Kamal Hassan Mehdi Hassan and Manal Yamani Ala Yamani
(Geneva, May 30, 2018) – Alkarama has requested the urgent intervention of the United Nations Working Group on Enforced or Involuntary Disappearances (WGEID) in the case of a married couple who have been missing since their abductions by Egyptian homeland security on May 24, 2018.
Kamal Hassan Mehdi Hassan, a 56-year-old retired airport employee and his wife, 50-year-old Manal Yamani Ala Yamani were preparing for suhoor at around 3 a.m. on May 24 when officers of the State Security Forces dressed in civilian clothing stormed the family home in Al Obour City, Cairo.
After searching the house and interrogating Kamal and Manal for around 30 minutes, the officers asked their daughter to bring a piece of cloth so that they could blindfold her parents, before taking them away from the house.
Kamal and Manal’s family believes that their disappearance may be connected to the fact that their son, Abdullah Hassan, was also disappeared for more than two weeks between May 30, 2015 and June 15, 2015. Abdullah was then tried as a civilian under military case 174, and sentenced to life imprisonment on May 29, 2016. Kamal and Manal’s other son, Anas Hassan, was beaten to death by administrative security personnel after participating in a student protest on the campus of Cairo University on May 15, 2015.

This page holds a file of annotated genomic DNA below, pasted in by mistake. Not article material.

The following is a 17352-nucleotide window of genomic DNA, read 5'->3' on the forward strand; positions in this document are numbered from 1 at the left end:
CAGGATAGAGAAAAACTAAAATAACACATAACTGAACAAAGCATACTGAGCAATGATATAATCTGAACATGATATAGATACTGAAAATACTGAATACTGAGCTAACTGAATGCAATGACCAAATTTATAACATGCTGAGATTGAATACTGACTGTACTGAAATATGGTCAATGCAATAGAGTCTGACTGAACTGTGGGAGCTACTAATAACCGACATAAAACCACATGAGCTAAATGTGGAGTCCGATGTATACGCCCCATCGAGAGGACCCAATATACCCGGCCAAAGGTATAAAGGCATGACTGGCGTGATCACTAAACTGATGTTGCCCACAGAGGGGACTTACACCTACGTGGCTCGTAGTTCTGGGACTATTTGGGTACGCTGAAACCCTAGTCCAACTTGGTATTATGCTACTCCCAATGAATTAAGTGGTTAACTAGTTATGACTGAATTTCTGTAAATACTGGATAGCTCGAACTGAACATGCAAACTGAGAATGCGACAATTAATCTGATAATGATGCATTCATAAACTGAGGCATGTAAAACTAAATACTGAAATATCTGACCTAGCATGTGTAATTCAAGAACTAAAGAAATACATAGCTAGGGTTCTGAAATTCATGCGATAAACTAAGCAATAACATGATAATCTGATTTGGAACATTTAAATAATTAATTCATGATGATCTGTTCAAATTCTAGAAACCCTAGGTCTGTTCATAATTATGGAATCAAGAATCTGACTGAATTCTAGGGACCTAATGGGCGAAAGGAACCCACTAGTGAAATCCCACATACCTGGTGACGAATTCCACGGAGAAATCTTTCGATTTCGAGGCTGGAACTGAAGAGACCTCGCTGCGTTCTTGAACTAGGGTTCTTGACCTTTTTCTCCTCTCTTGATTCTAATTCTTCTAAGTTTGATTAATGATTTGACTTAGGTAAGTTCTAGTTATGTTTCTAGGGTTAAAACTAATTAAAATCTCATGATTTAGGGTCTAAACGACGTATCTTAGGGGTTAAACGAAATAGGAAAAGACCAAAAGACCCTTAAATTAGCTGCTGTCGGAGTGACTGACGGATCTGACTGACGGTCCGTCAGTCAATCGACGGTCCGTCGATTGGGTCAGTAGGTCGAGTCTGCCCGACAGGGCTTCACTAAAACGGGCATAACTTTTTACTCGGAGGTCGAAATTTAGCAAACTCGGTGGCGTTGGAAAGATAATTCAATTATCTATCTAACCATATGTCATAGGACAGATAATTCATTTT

On the day of their disappearance, the couple’s family submitted complaints to the Public Prosecution, the Ministry of Interior, and the National Council for Human Rights, but to no avail. On May 25, Alkarama requested that the WGEID urgently intervene with the Egyptian authorities to call for the couple’s immediate release.
The practice of enforced disappearance has seen a sharp increase in Egypt in recent years. In its 2017 annual report, the WGEID expressed concern that in 2016 alone, it transmitted 101 new cases to the Egyptian government under its urgent action procedure.
“Enforced disappearance has been recognised as one of the most serious crimes under international law, and its systematic practice amounts to a crime against humanity, opening avenues to prosecute perpetrators under International Criminal Law,” said Khadidja Nemar, Regional Legal officer for the Nile and North Africa at the Alkarama Foundation.
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